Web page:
April 26, 2016
In the early 1970s, 43 percent of all women were wage earners. Today, nearly 6 in 10 women are working for pay.
On April 15, lawmakers from North Dakota and Pennsylvania, along with the National Foundation for Women Legislators, held a conference call about women’s economic mobility. Experts from The Pew Charitable Trusts’ financial security and mobility project presented findings from our 2015 analysis “Women’s Work: The Economic Mobility of Women Across a Generation,” which examined how changes in women’s participation in the workforce have affected families’ financial stability and the economic prospects of future generations.
As more women, and especially mothers, entered the labor force during the past 40 years, upward economic mobility—movement up the economic ladder over time and across generations—increasingly became a family enterprise. The Pew study compared mothers’ earnings with those of their adult daughters and found that, at every rung of the economic ladder across generations, women’s median wages rose by at least 50 percent.
Today, adult daughters working full time contribute more than half of families’ incomes, with coupled daughters supplying 45 percent and single daughters supplying 81 percent, strengthening financial security. In addition, daughters’ higher hours worked are associated with increased rates of upward family earnings mobility, especially for those at the bottom and middle of the earnings ladder.
However, despite women’s significant generational gains, they continued to earn less than men, and at every rung of the earnings ladder women earned less than men did more than 30 years ago. This dynamic exists in part because women are more likely to take time out of the labor force when they have children, work part time or not at all, and dominate lower- wage sectors of the economy. As a result of these and other factors, men’s labor force participation and wages remain the most important elements for boosting couples’ incomes.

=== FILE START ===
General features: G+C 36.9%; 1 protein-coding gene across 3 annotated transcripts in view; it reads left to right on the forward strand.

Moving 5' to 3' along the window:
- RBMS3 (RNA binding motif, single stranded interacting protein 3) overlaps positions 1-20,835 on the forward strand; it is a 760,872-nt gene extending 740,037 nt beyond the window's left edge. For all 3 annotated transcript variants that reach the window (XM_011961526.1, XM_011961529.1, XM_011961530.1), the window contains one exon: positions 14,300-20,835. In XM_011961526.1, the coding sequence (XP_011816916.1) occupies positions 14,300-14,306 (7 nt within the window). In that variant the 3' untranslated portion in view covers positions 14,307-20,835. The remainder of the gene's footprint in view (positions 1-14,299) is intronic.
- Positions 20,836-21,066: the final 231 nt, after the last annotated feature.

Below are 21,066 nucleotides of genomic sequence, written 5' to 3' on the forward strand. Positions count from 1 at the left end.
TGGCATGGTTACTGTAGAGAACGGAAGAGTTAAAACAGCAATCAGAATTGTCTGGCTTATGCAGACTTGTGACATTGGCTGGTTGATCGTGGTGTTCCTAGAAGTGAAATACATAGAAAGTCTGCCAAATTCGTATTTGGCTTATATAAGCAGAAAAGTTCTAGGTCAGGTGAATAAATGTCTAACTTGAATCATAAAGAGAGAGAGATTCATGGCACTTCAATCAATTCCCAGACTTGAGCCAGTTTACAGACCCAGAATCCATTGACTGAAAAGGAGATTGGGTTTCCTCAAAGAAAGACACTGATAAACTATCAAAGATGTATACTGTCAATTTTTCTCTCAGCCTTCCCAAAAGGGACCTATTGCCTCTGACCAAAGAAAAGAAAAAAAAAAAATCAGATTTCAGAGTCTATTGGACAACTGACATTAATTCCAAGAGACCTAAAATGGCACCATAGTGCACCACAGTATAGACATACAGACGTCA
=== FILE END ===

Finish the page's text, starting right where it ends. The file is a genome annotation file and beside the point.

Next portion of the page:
And what do these findings mean for the future of family financial security and mobility? Women are now entering and graduating from college at higher rates than men, and today’s youngest female workers are earning wages more on par with their male peers than ever before. Additionally, during the Great Recession, men experienced significantly more and longer unemployment than women did, making women’s earnings even more critical for buoying their families’ economic well-being.
In light of these findings, the state legislators on the call asked about the future of women’s wages. Pew staff pointed to the study’s conclusion: “By all estimates, women’s wages will continue to grow in importance for their families, and this fact makes greater wage parity all the more critical for financial security and mobility.”
Sarah Sattelmeyer is an officer with the financial security and mobility project at The Pew Charitable Trusts.